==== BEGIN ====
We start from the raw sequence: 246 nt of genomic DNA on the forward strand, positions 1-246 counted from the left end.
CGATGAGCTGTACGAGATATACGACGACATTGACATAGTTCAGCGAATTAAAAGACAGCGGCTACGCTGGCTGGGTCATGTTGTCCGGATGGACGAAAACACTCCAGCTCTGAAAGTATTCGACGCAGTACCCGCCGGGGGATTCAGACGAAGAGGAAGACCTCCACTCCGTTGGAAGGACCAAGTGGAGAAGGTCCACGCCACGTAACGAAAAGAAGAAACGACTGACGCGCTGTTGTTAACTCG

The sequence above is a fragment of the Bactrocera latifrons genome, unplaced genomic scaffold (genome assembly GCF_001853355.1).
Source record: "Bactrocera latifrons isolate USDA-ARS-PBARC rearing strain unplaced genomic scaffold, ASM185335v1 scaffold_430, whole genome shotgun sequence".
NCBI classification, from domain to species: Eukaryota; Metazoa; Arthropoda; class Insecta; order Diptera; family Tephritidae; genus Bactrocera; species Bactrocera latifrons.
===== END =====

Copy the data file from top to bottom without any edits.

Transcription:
We start from the raw sequence: 246 nt of genomic DNA on the forward strand, positions 1-246 counted from the left end.
CGATGAGCTGTACGAGATATACGACGACATTGACATAGTTCAGCGAATTAAAAGACAGCGGCTACGCTGGCTGGGTCATGTTGTCCGGATGGACGAAAACACTCCAGCTCTGAAAGTATTCGACGCAGTACCCGCCGGGGGATTCAGACGAAGAGGAAGACCTCCACTCCGTTGGAAGGACCAAGTGGAGAAGGTCCACGCCACGTAACGAAAAGAAGAAACGACTGACGCGCTGTTGTTAACTCG

The sequence above is a fragment of the Bactrocera latifrons genome, unplaced genomic scaffold (genome assembly GCF_001853355.1).
Source record: "Bactrocera latifrons isolate USDA-ARS-PBARC rearing strain unplaced genomic scaffold, ASM185335v1 scaffold_430, whole genome shotgun sequence".
NCBI classification, from domain to species: Eukaryota; Metazoa; Arthropoda; class Insecta; order Diptera; family Tephritidae; genus Bactrocera; species Bactrocera latifrons.